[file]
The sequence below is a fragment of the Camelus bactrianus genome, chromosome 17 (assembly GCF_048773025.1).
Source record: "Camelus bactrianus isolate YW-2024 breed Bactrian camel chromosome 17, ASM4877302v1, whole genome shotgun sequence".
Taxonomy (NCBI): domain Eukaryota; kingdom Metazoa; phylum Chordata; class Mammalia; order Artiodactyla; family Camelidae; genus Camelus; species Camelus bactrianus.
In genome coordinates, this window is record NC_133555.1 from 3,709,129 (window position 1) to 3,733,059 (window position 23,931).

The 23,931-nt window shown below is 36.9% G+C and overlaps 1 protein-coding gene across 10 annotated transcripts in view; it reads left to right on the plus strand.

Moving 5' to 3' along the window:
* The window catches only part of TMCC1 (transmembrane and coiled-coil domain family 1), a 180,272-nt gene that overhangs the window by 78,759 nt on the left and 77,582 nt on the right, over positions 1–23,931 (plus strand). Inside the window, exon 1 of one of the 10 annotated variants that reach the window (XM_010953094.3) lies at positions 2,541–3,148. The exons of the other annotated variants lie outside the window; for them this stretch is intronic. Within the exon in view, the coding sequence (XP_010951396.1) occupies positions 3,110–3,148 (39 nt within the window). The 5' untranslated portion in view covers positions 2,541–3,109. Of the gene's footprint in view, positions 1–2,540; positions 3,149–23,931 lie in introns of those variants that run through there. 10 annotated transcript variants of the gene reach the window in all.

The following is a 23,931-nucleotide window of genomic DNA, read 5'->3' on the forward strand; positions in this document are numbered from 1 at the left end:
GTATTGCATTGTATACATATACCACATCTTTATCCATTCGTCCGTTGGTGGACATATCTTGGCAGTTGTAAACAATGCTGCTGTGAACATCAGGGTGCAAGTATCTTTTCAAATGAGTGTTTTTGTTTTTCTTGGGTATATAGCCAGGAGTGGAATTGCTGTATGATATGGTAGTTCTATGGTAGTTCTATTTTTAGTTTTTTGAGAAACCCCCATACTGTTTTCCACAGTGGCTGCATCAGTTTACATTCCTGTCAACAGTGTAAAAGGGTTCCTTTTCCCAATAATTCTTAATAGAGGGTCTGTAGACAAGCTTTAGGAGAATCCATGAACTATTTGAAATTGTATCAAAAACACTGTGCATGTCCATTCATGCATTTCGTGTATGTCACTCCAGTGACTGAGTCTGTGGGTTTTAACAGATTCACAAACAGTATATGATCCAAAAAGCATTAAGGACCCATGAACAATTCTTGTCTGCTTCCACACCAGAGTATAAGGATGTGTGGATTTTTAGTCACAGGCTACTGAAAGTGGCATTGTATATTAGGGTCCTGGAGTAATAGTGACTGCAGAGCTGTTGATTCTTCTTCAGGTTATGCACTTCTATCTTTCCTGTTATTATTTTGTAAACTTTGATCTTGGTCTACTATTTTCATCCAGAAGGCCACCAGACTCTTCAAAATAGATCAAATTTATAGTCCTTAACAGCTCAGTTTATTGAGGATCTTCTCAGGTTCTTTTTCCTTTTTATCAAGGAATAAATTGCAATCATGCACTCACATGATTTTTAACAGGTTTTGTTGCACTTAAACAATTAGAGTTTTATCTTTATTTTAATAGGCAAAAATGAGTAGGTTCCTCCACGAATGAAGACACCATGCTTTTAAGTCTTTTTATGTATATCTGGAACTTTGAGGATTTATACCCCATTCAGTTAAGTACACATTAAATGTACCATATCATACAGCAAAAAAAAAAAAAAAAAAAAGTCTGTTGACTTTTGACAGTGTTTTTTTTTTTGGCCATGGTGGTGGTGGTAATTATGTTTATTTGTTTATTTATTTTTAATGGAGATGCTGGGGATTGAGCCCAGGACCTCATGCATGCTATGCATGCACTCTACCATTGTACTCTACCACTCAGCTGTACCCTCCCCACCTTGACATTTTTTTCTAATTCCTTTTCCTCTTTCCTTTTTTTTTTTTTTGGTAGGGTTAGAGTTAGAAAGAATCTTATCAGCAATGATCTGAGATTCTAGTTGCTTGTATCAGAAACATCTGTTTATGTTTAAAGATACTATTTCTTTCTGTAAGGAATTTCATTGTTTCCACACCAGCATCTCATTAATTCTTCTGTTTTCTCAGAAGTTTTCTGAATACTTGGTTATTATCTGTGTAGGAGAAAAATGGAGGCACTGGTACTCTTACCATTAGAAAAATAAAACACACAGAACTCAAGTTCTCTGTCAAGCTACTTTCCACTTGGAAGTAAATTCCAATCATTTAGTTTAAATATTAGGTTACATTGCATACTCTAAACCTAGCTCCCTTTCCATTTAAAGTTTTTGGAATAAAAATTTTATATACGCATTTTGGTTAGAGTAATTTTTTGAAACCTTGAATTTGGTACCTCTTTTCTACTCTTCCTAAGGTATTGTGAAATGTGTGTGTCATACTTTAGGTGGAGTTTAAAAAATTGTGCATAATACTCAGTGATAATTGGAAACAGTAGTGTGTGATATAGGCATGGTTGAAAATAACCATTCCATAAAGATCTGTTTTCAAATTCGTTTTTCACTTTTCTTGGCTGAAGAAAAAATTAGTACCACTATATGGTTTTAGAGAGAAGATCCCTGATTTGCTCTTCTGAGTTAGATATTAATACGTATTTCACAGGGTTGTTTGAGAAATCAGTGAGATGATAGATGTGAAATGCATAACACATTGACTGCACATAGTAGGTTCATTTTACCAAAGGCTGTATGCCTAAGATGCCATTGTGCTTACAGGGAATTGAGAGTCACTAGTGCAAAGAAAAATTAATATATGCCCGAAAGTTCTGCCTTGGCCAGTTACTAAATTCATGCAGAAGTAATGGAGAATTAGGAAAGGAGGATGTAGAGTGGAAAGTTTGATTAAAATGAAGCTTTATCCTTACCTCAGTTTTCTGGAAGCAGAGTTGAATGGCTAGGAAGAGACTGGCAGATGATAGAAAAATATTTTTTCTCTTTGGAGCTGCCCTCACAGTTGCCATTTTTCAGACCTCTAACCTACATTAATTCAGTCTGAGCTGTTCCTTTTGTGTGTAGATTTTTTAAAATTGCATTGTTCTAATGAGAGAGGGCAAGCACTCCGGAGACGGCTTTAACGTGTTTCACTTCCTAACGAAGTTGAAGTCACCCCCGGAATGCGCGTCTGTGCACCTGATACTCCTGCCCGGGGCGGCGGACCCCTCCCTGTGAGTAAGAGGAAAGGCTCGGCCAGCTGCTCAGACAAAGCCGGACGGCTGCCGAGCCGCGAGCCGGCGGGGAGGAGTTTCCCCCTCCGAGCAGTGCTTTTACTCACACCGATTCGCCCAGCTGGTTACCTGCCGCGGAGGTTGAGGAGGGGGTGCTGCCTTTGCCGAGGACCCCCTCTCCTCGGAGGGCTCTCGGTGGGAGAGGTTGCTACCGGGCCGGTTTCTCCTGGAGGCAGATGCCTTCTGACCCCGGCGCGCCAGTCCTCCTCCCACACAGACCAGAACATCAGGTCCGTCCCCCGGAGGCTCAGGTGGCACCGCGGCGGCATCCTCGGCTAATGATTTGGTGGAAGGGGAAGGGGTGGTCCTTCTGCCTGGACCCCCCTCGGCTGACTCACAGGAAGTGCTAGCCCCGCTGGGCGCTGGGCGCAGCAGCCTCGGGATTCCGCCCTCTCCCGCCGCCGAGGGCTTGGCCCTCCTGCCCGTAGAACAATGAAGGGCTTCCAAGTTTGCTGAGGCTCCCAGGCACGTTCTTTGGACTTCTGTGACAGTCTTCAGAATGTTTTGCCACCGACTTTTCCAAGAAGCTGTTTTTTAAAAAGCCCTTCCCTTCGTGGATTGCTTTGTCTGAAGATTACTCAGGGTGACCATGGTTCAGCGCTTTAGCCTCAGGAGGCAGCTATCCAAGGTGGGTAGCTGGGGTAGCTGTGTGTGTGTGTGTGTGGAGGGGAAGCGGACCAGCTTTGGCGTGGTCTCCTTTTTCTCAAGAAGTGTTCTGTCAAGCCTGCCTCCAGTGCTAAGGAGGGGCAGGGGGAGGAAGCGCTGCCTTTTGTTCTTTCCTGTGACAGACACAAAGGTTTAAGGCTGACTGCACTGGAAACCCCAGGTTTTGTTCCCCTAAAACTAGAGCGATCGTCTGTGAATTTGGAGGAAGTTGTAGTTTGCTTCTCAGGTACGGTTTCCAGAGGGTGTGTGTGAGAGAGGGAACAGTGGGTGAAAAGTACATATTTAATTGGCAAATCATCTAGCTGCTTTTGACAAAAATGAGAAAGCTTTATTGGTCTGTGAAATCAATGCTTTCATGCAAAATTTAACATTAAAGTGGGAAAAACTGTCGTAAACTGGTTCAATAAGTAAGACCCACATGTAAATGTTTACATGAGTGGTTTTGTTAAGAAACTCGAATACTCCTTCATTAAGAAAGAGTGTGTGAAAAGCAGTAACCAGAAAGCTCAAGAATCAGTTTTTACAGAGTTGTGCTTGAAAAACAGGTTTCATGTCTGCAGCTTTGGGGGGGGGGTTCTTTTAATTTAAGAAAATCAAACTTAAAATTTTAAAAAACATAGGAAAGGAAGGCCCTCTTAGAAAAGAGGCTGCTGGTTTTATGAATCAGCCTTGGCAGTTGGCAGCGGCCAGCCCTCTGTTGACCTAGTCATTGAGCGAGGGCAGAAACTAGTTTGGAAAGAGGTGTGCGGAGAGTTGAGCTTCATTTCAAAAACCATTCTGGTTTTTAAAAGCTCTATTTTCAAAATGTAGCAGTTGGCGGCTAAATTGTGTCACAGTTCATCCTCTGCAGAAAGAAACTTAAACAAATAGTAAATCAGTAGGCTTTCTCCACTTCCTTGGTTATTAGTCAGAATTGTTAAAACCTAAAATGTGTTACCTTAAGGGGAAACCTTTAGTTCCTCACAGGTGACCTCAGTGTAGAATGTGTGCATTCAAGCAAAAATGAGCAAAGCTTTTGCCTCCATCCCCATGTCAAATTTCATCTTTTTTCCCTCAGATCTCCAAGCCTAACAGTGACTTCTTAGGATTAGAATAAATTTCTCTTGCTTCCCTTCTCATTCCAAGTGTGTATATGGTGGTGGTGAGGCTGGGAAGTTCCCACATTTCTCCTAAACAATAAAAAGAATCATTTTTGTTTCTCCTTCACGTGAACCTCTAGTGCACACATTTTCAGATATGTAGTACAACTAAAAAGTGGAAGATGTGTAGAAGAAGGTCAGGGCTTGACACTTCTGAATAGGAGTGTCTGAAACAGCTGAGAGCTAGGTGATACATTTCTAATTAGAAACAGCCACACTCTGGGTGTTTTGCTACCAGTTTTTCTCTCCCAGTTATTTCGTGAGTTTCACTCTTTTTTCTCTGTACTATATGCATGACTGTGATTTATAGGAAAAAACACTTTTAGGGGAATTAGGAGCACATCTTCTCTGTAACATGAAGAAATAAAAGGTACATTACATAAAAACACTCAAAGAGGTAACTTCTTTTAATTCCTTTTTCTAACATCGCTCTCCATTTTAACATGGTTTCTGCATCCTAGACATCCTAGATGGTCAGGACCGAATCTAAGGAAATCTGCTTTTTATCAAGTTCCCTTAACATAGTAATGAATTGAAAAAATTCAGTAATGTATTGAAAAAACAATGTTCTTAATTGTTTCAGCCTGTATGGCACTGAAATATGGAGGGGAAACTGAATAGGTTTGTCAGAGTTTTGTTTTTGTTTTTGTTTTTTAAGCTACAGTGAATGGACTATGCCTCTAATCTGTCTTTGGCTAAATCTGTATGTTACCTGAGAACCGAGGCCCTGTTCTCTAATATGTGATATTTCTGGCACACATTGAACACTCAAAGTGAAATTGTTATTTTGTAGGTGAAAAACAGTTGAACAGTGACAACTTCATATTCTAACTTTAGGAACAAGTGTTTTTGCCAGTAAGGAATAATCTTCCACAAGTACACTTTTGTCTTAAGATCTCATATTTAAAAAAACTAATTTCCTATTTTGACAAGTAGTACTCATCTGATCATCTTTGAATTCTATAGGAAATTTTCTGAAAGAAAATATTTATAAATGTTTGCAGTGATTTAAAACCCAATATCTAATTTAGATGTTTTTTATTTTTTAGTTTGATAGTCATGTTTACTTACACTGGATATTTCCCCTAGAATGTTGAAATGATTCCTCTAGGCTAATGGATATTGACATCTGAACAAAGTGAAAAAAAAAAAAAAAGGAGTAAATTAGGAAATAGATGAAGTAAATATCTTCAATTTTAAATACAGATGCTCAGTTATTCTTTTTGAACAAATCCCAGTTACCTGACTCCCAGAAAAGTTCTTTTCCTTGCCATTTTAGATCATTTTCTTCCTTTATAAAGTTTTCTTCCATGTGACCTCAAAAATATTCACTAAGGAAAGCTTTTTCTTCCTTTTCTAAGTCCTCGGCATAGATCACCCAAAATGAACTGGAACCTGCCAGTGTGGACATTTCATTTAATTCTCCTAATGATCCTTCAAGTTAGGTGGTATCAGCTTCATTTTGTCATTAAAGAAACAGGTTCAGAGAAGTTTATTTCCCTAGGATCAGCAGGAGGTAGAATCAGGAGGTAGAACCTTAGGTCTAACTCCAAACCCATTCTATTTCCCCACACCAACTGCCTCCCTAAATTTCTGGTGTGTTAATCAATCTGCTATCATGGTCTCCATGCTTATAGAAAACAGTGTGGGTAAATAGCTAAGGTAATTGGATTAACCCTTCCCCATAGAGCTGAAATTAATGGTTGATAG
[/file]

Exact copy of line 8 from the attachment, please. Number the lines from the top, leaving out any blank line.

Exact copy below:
The following is a 23,931-nucleotide window of genomic DNA, read 5'->3' on the forward strand; positions in this document are numbered from 1 at the left end: